Destruction of sin is the only way of salvation. His
name shall be called "Jesus; for he shall save his people from
their sins." So when I accept his offer, as certainly as I believe
in Jesus I shall not perish. And in that, I accept the provision that I
will let sin go. I agree that I am willing to be separated from the sin,
and that I will separate from sin. Listen: "Knowing this, that our
old man is crucified with him that the body of sin might be
destroyed." Then the object of the cross of Christ is the
destruction of sin. Never miss that thought. Hold fast to it forever:
the cross of Jesus Christ—the crucifixion of Jesus Christ, the object
of it—is the destruction of sin. Thank the Lord, that object will be
accomplished. Now let us read the whole verse: "Knowing this, that
our old man is crucified with him, that the body of sin might be
destroyed, that henceforth we should not serve sin." Rom. 6:6. Not
only is there destruction of sin, but freedom from the service of sin.
"For sin shall not have dominion over you." Verse 14. Let us
follow that thought briefly right through the chapter. There is in it a
whole world of Christian victory and joy.
"For he that is dead is freed from sin." He
who is crucified, he who has accepted the death of Jesus Christ, and is
crucified with him, he it is that is freed from sin.
"Now if we be dead with Christ, we believe that
we shall also live with him." But where does he live? Does he live
in sin?—He never did. Then as certainly as we live with him, we live
with him free from sin.
"Knowing that Christ being raised from the dead
dieth no more; death hath no more dominion over him." It could not
hold the dominion which it had. It had the dominion, because he
gave himself up in surrender to the dominion of death; but death could
not hold him, because he was separated from sin. Neither can death hold
anybody else; even though it has dominion, it can not hold the
man who is free from sin.
"Likewise reckon ye also yourselves to be dead
indeed unto sin, but alive unto God through Jesus Christ our Lord. Let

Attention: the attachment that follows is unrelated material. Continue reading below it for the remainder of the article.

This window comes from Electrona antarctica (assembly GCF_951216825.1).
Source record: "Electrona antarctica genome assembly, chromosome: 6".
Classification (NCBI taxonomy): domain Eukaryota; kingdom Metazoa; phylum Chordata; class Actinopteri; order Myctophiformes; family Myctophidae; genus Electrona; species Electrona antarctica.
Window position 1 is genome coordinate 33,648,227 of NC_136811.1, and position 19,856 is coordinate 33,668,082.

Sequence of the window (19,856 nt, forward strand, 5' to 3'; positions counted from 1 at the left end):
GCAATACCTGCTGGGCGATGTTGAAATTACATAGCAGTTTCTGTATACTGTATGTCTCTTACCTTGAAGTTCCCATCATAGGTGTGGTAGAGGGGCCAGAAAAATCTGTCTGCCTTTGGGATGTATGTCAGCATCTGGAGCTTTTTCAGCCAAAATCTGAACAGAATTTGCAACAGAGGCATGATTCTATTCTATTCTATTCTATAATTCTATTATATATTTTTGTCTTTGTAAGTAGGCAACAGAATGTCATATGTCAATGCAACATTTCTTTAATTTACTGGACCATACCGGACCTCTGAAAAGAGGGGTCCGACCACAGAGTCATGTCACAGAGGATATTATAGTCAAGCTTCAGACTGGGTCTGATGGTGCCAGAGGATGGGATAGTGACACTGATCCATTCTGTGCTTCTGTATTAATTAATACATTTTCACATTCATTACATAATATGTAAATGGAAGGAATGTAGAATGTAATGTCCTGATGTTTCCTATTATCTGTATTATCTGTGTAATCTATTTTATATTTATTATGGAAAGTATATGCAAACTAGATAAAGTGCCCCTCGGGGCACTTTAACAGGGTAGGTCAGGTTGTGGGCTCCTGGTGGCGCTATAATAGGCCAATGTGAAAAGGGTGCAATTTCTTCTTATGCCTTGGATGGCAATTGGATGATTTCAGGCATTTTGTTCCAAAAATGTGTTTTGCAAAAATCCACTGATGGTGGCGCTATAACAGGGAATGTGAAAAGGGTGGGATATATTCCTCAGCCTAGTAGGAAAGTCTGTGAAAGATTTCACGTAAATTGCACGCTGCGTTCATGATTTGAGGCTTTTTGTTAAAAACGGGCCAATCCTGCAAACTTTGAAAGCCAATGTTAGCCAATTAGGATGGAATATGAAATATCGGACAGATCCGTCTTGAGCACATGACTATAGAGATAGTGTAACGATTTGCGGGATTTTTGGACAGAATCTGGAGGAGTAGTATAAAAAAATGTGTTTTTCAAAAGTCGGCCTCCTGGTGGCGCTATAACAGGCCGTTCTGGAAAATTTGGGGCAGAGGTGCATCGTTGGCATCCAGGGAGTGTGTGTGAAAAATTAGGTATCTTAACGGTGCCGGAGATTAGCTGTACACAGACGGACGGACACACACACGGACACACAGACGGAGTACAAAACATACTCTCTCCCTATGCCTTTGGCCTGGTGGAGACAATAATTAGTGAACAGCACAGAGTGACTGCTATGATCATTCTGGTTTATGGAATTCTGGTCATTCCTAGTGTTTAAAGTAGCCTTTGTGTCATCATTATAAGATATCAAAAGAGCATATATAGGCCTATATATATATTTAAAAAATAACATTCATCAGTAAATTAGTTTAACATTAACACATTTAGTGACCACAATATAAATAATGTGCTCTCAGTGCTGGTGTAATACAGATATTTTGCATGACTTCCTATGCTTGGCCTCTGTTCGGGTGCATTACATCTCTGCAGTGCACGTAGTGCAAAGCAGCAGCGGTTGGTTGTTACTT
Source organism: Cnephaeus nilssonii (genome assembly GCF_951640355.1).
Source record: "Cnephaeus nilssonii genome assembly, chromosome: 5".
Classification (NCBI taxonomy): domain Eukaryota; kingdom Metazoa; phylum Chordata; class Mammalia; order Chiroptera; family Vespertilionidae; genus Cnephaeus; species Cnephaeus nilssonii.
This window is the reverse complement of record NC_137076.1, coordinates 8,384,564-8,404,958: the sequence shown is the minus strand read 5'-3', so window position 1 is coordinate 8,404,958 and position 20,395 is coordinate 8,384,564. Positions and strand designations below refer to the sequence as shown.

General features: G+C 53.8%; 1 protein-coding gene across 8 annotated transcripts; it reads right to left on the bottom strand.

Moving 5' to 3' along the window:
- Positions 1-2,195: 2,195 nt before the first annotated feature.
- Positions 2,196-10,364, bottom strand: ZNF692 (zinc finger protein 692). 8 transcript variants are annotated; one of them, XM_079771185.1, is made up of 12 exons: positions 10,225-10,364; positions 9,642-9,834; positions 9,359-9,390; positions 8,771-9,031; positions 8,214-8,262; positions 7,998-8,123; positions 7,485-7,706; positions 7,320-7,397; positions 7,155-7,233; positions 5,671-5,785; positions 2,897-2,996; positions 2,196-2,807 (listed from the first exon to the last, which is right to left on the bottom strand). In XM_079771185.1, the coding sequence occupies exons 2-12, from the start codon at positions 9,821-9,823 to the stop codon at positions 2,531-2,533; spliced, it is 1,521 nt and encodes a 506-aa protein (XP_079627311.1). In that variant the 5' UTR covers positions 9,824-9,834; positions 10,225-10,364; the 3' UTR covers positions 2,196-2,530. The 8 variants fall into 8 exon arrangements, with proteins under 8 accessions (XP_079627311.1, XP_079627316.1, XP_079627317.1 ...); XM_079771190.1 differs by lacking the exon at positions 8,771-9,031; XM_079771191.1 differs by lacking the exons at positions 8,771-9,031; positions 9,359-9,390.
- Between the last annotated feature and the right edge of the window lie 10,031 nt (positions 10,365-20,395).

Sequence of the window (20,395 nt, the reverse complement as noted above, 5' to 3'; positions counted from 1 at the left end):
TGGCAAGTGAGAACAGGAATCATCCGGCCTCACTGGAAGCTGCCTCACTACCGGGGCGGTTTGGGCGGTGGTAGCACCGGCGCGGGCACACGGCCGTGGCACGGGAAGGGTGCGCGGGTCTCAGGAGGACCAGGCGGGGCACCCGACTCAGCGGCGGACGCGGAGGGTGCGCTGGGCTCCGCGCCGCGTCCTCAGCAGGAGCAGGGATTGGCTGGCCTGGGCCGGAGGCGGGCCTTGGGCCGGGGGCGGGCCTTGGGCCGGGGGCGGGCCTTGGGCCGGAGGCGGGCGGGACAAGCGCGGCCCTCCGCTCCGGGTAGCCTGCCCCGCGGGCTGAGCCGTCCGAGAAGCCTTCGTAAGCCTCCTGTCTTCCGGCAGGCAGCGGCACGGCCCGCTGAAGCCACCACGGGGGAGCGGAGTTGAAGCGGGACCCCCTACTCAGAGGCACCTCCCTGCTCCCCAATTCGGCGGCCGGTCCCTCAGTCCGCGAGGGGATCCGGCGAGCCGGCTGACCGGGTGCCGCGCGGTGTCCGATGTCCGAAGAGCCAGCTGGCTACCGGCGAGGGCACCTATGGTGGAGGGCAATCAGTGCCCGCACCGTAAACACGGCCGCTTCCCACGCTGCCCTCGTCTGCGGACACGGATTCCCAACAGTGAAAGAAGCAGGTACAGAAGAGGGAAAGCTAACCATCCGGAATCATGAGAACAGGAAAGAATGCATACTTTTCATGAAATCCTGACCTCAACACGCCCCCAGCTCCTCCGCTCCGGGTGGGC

not sin therefore reign in your mortal body, that ye should obey it in
the lusts thereof. Neither yield ye your members as instruments of
unrighteousness unto sin: but yield yourselves unto God, as those that
are alive from the dead, and your members as instruments of
righteousness unto God. For sin shall not have dominion over you."
There the apostle says that sin shall not have
dominion over you. Let not sin therefore reign in your flesh, in your
members. Then coming down a little farther: "Know ye not, that to
whom ye yield yourselves servants to obey, his servants ye are to whom
ye obey; whether of sin unto death, or of obedience unto
righteousness?" The next verse reads: "But God be thanked,
that ye were the servants of sin, but ye have obeyed from the heart that
form of doctrine which was delivered you. Being then made free from
sin, ye became the servants of righteousness."
The cross of Christ gives not only freedom from sin,
but makes men servants of righteousness. The next verse tells us that
the service of righteousness is "unto holiness;" the
end of holiness is everlasting life; and without holiness "no man
shall see the Lord."
Then it is perfectly plain, as plain as ABC, that the
only true preparation for the coming of the Lord is separation from sin.
It makes no difference how much we talk about the coming of the Lord;
nor how much we preach the signs of the times; nor how much we prepare
for it otherwise, though we sell all we have, and give to the poor,—if
we are not separating from sin, making it our constant consideration to
be absolutely separated from sin, and to be servants of righteousness
unto holiness, we are not making preparation for the coming of the Lord
at all: our profession is all a fraud. We may not be working it as
a fraud; but we are inflicting upon ourselves a fraud. It may be that we
are deceiving ourselves by it; but that makes no difference: if our
constant consideration is not entire separation from sin, our profession
is a fraud.
The profession of being an Adventist, of being a
Seventh-day Adventist, looking for the coming of the Lord, telling
people that the coming of the Lord is near, watching the signs of the
times,—all this is right, absolutely and forever right. But, though I
have all this, and have not that one thing,—the sole ambition to he
completely separated from sin, and from the service of sin,—my
profession of the Adventist faith is a fraud; for if I am not
separated from sin, I cannot meet the Lord at all in peace.
Therefore if my sole ambition is not separation from sin, and from the
service of it, I am not preparing at all to meet the Lord.
Then the question for every one of us here today, and
for Seventh-day Adventists of all people, is, Are you preparing to meet
the Lord, whom, without holiness, no man shall see? I am going to
ask you more than that: Are you ready to meet the Lord? Of the
times and seasons, you have no need that I speak to you. It is not
necessary for me to stand here, and talk about how near the coming of
the Lord is. The signs are multiplying upon the earth. You are
Adventists. You know all that; but it is proper for me, now and
forever, to stand here and ask, Are you separated from sin? And being
separated from sin, are you ready to meet the Lord? Because our God is a
consuming fire, and there is no use trying to get away from that. He is
nothing else. You need not coddle yourself with the notion that God is
anything else than a consuming fire. Just make up your mind to that. He
says that that is just what he is; and the sooner you and I make up our
minds that God is a consuming fire, the better.